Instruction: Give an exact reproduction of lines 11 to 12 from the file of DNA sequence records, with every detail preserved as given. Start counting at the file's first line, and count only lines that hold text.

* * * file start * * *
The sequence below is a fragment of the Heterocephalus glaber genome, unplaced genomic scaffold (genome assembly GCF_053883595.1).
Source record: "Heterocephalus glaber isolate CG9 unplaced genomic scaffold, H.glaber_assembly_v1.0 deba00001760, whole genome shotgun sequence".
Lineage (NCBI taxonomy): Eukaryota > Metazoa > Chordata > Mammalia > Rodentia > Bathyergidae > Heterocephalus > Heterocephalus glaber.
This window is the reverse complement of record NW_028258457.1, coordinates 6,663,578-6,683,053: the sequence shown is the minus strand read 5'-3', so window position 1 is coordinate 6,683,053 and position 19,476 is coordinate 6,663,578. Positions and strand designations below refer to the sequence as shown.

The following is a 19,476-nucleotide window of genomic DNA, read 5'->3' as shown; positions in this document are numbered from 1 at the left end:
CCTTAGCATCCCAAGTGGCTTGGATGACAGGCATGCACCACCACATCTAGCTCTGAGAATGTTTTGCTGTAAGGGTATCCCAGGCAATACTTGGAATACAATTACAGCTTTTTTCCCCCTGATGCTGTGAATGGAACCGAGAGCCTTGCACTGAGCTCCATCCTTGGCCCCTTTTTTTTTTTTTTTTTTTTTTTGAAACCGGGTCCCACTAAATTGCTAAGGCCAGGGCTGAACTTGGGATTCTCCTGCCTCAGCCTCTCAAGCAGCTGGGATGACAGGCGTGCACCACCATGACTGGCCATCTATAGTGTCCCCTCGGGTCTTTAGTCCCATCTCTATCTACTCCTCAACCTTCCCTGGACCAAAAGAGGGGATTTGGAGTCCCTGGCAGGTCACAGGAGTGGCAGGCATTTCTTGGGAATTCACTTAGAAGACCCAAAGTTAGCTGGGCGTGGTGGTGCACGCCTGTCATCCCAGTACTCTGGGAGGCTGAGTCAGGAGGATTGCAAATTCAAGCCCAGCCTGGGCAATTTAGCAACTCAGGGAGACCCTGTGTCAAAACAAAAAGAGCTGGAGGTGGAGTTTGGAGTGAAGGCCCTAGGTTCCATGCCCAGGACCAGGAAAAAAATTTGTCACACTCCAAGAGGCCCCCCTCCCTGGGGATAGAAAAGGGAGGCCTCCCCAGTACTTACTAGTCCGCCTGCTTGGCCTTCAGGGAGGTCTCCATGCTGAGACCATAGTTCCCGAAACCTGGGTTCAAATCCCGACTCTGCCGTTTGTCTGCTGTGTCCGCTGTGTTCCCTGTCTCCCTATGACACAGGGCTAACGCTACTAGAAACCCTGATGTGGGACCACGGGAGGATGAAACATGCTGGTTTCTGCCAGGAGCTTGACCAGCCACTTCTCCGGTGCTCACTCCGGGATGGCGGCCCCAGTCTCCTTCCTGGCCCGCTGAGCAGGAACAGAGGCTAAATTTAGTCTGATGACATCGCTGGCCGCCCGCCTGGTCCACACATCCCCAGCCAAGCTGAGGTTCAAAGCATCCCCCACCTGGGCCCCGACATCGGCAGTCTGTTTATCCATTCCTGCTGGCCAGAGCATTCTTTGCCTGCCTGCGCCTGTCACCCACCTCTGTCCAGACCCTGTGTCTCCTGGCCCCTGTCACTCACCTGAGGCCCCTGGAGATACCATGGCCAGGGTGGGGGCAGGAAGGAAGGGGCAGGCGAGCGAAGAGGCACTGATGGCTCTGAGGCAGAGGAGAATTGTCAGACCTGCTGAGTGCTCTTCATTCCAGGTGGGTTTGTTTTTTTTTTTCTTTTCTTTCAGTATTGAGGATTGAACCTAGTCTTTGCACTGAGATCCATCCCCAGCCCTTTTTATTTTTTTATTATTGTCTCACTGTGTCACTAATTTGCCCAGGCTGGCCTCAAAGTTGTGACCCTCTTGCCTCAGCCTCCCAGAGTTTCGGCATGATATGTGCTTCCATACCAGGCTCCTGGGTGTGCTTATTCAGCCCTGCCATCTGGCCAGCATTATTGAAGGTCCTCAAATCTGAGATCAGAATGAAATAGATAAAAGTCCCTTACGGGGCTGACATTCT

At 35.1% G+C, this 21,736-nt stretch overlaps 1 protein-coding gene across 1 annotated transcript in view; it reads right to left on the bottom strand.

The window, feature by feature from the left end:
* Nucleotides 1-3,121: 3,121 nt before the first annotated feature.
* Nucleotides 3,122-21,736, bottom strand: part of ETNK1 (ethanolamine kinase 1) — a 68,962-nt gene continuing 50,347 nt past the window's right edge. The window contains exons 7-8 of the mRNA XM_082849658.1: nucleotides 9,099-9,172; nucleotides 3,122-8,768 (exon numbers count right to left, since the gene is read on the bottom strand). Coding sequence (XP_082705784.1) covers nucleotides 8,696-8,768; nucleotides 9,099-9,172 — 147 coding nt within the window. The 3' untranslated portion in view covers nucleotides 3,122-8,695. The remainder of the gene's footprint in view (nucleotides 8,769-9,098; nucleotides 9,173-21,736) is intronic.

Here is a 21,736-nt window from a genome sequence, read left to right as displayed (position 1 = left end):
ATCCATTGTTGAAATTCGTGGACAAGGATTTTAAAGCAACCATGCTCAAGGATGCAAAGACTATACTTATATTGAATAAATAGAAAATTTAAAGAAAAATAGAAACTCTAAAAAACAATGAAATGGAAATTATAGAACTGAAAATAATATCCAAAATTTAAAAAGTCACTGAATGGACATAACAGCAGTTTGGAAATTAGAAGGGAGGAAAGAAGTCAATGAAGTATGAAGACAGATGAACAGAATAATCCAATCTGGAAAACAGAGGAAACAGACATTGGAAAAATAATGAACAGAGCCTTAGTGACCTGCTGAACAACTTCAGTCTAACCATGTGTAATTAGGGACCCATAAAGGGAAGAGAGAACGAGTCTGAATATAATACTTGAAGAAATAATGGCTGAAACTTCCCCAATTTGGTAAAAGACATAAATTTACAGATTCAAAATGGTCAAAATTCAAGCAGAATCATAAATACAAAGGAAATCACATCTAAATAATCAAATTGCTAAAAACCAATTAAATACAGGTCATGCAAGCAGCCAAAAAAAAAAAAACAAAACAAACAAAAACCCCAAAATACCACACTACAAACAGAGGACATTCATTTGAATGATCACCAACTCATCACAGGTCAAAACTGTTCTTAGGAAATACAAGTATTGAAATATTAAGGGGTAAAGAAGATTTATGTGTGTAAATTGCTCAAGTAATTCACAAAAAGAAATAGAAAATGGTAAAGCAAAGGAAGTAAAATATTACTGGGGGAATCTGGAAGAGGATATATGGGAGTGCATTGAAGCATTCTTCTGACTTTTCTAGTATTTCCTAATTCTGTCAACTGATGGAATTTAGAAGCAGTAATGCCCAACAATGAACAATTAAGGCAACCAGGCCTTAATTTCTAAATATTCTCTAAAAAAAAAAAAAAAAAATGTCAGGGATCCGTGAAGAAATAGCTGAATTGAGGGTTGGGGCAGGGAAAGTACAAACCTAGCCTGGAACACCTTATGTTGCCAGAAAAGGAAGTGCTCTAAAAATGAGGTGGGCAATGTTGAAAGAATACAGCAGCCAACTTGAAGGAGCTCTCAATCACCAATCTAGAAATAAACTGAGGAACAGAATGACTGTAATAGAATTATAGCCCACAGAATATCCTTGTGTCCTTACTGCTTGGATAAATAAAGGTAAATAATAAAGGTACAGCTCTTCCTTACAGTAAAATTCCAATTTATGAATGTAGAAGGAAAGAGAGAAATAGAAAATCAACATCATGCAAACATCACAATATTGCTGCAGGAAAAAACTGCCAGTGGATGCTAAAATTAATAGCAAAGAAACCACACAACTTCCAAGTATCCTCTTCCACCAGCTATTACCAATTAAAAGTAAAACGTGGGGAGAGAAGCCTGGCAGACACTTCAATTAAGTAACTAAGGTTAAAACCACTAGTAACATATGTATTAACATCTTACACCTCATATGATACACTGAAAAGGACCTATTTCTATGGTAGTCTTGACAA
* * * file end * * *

Here is a 21,736-nt window from a genome sequence, read left to right as displayed (position 1 = left end):
ATCCATTGTTGAAATTCGTGGACAAGGATTTTAAAGCAACCATGCTCAAGGATGCAAAGACTATACTTATATTGAATAAATAGAAAATTTAAAGAAAAATAGAAACTCTAAAAAACAATGAAATGGAAATTATAGAACTGAAAATAATATCCAAAATTTAAAAAGTCACTGAATGGACATAACAGCAGTTTGGAAATTAGAAGGGAGGAAAGAAGTCAATGAAGTATGAAGACAGATGAACAGAATAATCCAATCTGGAAAACAGAGGAAACAGACATTGGAAAAATAATGAACAGAGCCTTAGTGACCTGCTGAACAACTTCAGTCTAACCATGTGTAATTAGGGACCCATAAAGGGAAGAGAGAACGAGTCTGAATATAATACTTGAAGAAATAATGGCTGAAACTTCCCCAATTTGGTAAAAGACATAAATTTACAGATTCAAAATGGTCAAAATTCAAGCAGAATCATAAATACAAAGGAAATCACATCTAAATAATCAAATTGCTAAAAACCAATTAAATACAGGTCATGCAAGCAGCCAAAAAAAAAAAAACAAAACAAACAAAAACCCCAAAATACCACACTACAAACAGAGGACATTCATTTGAATGATCACCAACTCATCACAGGTCAAAACTGTTCTTAGGAAATACAAGTATTGAAATATTAAGGGGTAAAGAAGATTTATGTGTGTAAATTGCTCAAGTAATTCACAAAAAGAAATAGAAAATGGTAAAGCAAAGGAAGTAAAATATTACTGGGGGAATCTGGAAGAGGATATATGGGAGTGCATTGAAGCATTCTTCTGACTTTTCTAGTATTTCCTAATTCTGTCAACTGATGGAATTTAGAAGCAGTAATGCCCAACAATGAACAATTAAGGCAACCAGGCCTTAATTTCTAAATATTCTCTAAAAAAAAAAAAAAAAAATGTCAGGGATCCGTGAAGAAATAGCTGAATTGAGGGTTGGGGCAGGGAAAGTACAAACCTAGCCTGGAACACCTTATGTTGCCAGAAAAGGAAGTGCTCTAAAAATGAGGTGGGCAATGTTGAAAGAATACAGCAGCCAACTTGAAGGAGCTCTCAATCACCAATCTAGAAATAAACTGAGGAACAGAATGACTGTAATAGAATTATAGCCCACAGAATATCCTTGTGTCCTTACTGCTTGGATAAATAAAGGTAAATAATAAAGGTACAGCTCTTCCTTACAGTAAAATTCCAATTTATGAATGTAGAAGGAAAGAGAGAAATAGAAAATCAACATCATGCAAACATCACAATATTGCTGCAGGAAAAAACTGCCAGTGGATGCTAAAATTAATAGCAAAGAAACCACACAACTTCCAAGTATCCTCTTCCACCAGCTATTACCAATTAAAAGTAAAACGTGGGGAGAGAAGCCTGGCAGACACTTCAATTAAGTAACTAAGGTTAAAACCACTAGTAACATATGTATTAACATCTTACACCTCATATGATACACTGAAAAGGACCTATTTCTATGGTAGTCTTGACAA